For 79 years, the Okanagan Historical Society (OHS) has produced an annual report in the form of articles provided by eight member branches in the Okanagan Valley from Osoyoos to Salmon Arm.
“This is the longest continuously published society report in B.C.,” says Shuswap branch member Diane Ambil. “It began in 1929 and apart from the war years, they’ve published one every year.”
The reports cover the Shuswap, Similkameen and Okanagan, says Ambil, noting that although they are under the umbrella of the parent Okanagan Historical Society, each branch operates independently.
Ambil became an active member of the Shuswap branch when she retired in 2009 and has been local branch editor since then.
“This year, local articles include a 100-year history of the Tappen Co-op, contributed by Rosemary and Allan Wilson, a piece about the attractions of the Salmon Arm setting by Estelle Noakes and two biographies, one on Jim Scales, written by his son, and another on Eric Walters, written by Wynn Gittens.
A section at the back of the report called Lives Remembered features short, anecdotal paragraphs on several residents who are members of long-standing Shuswap families.
“We usually end up putting half a dozen in that section,” Ambil says. “This year’s entries include Vi Berger, Ruby Bridge, Don Byers, Grace Dodds, Roy Jewell, Hans Kusisto and Pat Shirley.”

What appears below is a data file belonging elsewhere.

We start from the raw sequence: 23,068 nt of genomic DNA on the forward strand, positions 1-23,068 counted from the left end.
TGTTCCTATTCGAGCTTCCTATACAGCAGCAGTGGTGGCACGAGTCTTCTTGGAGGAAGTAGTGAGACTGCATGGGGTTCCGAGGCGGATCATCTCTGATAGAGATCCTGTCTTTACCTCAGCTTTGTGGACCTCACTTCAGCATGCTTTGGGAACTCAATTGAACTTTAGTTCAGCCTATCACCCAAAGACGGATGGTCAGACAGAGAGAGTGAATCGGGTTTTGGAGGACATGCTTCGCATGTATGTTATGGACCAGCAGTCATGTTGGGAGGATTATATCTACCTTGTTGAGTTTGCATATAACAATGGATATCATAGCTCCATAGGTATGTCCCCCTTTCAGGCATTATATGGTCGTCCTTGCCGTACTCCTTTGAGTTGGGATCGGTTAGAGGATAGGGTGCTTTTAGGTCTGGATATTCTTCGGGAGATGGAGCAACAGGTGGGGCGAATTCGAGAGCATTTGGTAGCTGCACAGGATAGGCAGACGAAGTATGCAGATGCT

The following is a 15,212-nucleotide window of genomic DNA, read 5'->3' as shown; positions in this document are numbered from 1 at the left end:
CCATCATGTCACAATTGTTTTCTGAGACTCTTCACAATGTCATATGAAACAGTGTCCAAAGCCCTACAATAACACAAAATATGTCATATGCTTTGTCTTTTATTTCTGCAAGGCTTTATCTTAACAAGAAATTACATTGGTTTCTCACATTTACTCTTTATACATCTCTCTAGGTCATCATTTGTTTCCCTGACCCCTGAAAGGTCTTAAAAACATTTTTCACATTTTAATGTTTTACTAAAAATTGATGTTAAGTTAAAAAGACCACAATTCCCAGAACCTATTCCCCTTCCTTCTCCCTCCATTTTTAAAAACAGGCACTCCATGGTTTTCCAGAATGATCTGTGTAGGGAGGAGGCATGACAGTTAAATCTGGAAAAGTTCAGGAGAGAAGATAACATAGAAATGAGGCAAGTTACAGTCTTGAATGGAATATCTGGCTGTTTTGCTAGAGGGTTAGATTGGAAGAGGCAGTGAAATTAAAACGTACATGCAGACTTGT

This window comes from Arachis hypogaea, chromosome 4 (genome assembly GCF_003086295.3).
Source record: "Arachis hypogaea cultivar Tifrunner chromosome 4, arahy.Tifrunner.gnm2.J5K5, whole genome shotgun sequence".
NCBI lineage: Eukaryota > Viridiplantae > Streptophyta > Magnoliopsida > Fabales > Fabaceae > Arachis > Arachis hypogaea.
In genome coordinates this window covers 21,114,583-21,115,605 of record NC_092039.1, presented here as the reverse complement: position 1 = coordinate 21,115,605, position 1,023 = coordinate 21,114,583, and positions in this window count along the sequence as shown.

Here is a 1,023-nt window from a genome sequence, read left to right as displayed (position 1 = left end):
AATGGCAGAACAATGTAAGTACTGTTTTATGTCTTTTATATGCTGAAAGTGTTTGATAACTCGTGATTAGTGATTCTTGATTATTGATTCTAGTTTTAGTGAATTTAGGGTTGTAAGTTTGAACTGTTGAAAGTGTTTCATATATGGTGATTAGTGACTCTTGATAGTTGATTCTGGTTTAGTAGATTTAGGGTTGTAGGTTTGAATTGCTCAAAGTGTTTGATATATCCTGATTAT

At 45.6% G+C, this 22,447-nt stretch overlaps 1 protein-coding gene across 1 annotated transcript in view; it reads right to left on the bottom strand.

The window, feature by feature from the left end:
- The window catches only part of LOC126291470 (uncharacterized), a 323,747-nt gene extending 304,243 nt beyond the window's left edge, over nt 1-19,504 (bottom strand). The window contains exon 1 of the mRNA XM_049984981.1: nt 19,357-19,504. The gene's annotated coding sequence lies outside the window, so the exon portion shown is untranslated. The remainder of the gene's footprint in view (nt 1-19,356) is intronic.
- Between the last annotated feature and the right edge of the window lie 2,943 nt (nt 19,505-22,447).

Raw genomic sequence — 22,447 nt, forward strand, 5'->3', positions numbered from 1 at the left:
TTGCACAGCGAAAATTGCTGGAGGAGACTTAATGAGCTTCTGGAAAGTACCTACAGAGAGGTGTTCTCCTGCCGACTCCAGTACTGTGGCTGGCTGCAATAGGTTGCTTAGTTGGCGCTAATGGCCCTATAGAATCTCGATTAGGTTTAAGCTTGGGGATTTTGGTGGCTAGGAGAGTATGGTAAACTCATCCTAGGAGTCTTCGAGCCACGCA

Each year, the society runs a contest, one essay and one video, and winning entries are published in the annual books.
“There are lots of things about the rest of the valley this year: a piece on the Penticton Vees, the Thompson Okanagan First Nations fight for water rights in the Thompson-Okanagan area and the B.C. wine and grape industry.
Ambil says the Shuswap is well represented as Rosemary Wilson of Tappen is the vice-president of the parent body.
“The Salmon Arm branch has published several books, thanks to (the late) Denis Marshall,” she says. “He wrote many books with the caveat that the profit go to the Salmon Arm branch of the OHS.”
In 1995, Historic Roots featured the people behind the names of several streets. The book has been updated and is now available.
“We revised it because it would say things like across the street from Central Hardware or mention J-Lanes,” Ambil says. “And it’s updated to reference things like Lakeshore instead of Front Street.”
Members of the society will be selling the book at the Mall at Piccadilly on Nov. 26 and 27. The cost is $25 and includes membership in the parent group. It is also available at local book stores.